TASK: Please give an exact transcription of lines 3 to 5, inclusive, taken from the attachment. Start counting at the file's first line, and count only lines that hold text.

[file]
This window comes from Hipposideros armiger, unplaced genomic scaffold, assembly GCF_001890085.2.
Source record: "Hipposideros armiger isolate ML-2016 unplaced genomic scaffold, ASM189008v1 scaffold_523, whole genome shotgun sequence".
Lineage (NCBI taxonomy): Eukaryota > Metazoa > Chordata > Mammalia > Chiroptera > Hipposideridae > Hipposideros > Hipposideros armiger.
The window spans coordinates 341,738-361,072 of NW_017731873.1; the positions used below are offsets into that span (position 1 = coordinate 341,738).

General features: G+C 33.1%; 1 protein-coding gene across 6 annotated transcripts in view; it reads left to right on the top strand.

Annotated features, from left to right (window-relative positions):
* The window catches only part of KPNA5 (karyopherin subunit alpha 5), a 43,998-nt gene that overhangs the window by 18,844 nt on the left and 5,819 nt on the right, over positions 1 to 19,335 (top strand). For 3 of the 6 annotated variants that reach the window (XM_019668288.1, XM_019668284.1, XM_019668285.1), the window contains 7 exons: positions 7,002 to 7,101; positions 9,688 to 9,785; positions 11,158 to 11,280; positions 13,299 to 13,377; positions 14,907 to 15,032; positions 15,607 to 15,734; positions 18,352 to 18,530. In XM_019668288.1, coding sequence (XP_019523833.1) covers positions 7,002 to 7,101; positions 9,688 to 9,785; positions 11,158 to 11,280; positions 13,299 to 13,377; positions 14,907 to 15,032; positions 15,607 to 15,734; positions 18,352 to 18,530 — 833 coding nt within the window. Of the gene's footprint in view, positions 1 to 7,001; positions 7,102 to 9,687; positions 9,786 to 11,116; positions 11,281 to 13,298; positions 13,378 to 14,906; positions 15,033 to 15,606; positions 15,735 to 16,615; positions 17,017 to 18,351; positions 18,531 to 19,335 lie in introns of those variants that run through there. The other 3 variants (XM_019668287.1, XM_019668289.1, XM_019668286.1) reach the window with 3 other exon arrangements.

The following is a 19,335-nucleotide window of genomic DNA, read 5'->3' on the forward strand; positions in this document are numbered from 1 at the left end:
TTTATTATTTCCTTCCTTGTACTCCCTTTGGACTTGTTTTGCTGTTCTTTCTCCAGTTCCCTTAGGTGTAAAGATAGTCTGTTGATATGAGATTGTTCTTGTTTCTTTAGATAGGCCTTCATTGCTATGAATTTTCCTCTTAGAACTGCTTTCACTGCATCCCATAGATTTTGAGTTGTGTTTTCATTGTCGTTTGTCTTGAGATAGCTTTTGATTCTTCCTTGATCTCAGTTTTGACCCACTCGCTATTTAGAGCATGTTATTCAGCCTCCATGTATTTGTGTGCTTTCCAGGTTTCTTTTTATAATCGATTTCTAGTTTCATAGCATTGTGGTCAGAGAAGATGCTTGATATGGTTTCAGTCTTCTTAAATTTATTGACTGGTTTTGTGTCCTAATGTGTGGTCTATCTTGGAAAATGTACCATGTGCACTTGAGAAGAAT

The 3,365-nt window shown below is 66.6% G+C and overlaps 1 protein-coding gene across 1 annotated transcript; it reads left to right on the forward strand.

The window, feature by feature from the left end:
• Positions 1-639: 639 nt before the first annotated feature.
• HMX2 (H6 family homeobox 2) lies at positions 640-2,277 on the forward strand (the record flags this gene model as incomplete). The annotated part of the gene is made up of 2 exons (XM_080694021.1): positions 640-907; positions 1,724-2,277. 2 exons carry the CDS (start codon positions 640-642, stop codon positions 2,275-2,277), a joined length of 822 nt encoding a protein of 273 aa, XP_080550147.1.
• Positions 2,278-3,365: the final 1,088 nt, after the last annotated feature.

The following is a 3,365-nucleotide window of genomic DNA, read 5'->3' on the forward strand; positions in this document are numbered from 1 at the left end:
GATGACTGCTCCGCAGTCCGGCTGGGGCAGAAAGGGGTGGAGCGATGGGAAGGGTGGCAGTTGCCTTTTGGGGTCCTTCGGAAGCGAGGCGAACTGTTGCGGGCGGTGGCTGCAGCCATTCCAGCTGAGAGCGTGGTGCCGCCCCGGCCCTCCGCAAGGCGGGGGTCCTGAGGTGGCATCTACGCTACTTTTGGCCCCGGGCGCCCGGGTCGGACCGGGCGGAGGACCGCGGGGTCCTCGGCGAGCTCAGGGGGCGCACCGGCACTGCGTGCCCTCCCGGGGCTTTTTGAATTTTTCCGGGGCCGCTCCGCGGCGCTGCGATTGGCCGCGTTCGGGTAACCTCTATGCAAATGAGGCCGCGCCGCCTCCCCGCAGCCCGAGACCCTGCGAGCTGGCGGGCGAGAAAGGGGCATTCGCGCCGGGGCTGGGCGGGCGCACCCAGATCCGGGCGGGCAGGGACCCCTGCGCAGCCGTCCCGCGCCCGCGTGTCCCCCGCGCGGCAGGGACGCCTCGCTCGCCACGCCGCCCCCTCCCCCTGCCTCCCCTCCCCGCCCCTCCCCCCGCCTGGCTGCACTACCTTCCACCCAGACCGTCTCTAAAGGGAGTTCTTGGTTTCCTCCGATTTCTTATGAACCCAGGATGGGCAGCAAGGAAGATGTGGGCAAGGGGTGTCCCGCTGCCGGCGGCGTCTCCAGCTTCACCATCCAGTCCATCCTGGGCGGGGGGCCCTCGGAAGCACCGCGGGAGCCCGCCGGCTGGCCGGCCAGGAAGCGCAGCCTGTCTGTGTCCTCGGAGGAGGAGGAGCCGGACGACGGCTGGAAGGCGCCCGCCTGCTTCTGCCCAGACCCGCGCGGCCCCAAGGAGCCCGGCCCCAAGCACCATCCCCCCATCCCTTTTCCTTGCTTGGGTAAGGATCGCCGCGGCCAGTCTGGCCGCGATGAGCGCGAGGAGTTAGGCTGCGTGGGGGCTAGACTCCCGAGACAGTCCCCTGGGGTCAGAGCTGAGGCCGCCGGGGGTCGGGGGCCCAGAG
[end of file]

Lineage (NCBI taxonomy): Eukaryota > Metazoa > Chordata > Mammalia > Chiroptera > Hipposideridae > Hipposideros > Hipposideros armiger.
The window spans coordinates 341,738-361,072 of NW_017731873.1; the positions used below are offsets into that span (position 1 = coordinate 341,738).

General features: G+C 33.1%; 1 protein-coding gene across 6 annotated transcripts in view; it reads left to right on the top strand.